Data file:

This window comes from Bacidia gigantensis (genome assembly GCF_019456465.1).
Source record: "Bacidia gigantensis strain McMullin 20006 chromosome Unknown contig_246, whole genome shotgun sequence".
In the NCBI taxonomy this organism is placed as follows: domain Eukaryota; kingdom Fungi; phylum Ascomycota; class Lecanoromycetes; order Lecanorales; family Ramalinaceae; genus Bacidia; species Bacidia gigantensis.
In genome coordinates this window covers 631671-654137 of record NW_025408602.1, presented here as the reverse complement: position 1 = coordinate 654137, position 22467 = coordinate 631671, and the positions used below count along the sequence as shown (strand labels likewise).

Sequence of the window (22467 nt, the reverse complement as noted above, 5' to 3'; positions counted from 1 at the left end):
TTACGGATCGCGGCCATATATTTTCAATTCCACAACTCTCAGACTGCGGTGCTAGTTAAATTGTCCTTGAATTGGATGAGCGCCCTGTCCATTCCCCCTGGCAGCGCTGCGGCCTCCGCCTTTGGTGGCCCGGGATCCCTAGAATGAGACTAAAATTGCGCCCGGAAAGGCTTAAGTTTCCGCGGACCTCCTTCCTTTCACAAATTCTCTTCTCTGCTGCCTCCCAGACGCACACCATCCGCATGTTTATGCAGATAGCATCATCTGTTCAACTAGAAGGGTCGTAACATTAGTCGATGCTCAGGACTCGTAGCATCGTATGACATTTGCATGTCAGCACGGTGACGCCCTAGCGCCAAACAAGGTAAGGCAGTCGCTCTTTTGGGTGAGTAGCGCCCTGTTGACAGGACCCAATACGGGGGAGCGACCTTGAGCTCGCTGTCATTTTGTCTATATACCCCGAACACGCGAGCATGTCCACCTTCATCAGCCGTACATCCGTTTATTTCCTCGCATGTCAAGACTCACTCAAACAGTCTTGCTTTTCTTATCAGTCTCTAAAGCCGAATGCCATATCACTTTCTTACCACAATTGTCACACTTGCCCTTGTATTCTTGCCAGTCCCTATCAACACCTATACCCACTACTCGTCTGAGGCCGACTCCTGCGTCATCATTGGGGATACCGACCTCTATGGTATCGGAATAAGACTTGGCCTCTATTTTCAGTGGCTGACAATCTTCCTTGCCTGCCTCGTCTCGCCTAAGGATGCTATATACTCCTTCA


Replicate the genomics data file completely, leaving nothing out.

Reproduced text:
This window comes from Bacidia gigantensis (genome assembly GCF_019456465.1).
Source record: "Bacidia gigantensis strain McMullin 20006 chromosome Unknown contig_246, whole genome shotgun sequence".
In the NCBI taxonomy this organism is placed as follows: domain Eukaryota; kingdom Fungi; phylum Ascomycota; class Lecanoromycetes; order Lecanorales; family Ramalinaceae; genus Bacidia; species Bacidia gigantensis.
In genome coordinates this window covers 631671-654137 of record NW_025408602.1, presented here as the reverse complement: position 1 = coordinate 654137, position 22467 = coordinate 631671, and the positions used below count along the sequence as shown (strand labels likewise).

Sequence of the window (22467 nt, the reverse complement as noted above, 5' to 3'; positions counted from 1 at the left end):
TTACGGATCGCGGCCATATATTTTCAATTCCACAACTCTCAGACTGCGGTGCTAGTTAAATTGTCCTTGAATTGGATGAGCGCCCTGTCCATTCCCCCTGGCAGCGCTGCGGCCTCCGCCTTTGGTGGCCCGGGATCCCTAGAATGAGACTAAAATTGCGCCCGGAAAGGCTTAAGTTTCCGCGGACCTCCTTCCTTTCACAAATTCTCTTCTCTGCTGCCTCCCAGACGCACACCATCCGCATGTTTATGCAGATAGCATCATCTGTTCAACTAGAAGGGTCGTAACATTAGTCGATGCTCAGGACTCGTAGCATCGTATGACATTTGCATGTCAGCACGGTGACGCCCTAGCGCCAAACAAGGTAAGGCAGTCGCTCTTTTGGGTGAGTAGCGCCCTGTTGACAGGACCCAATACGGGGGAGCGACCTTGAGCTCGCTGTCATTTTGTCTATATACCCCGAACACGCGAGCATGTCCACCTTCATCAGCCGTACATCCGTTTATTTCCTCGCATGTCAAGACTCACTCAAACAGTCTTGCTTTTCTTATCAGTCTCTAAAGCCGAATGCCATATCACTTTCTTACCACAATTGTCACACTTGCCCTTGTATTCTTGCCAGTCCCTATCAACACCTATACCCACTACTCGTCTGAGGCCGACTCCTGCGTCATCATTGGGGATACCGACCTCTATGGTATCGGAATAAGACTTGGCCTCTATTTTCAGTGGCTGACAATCTTCCTTGCCTGCCTCGTCTCGCCTAAGGATGCTATATACTCCTTCA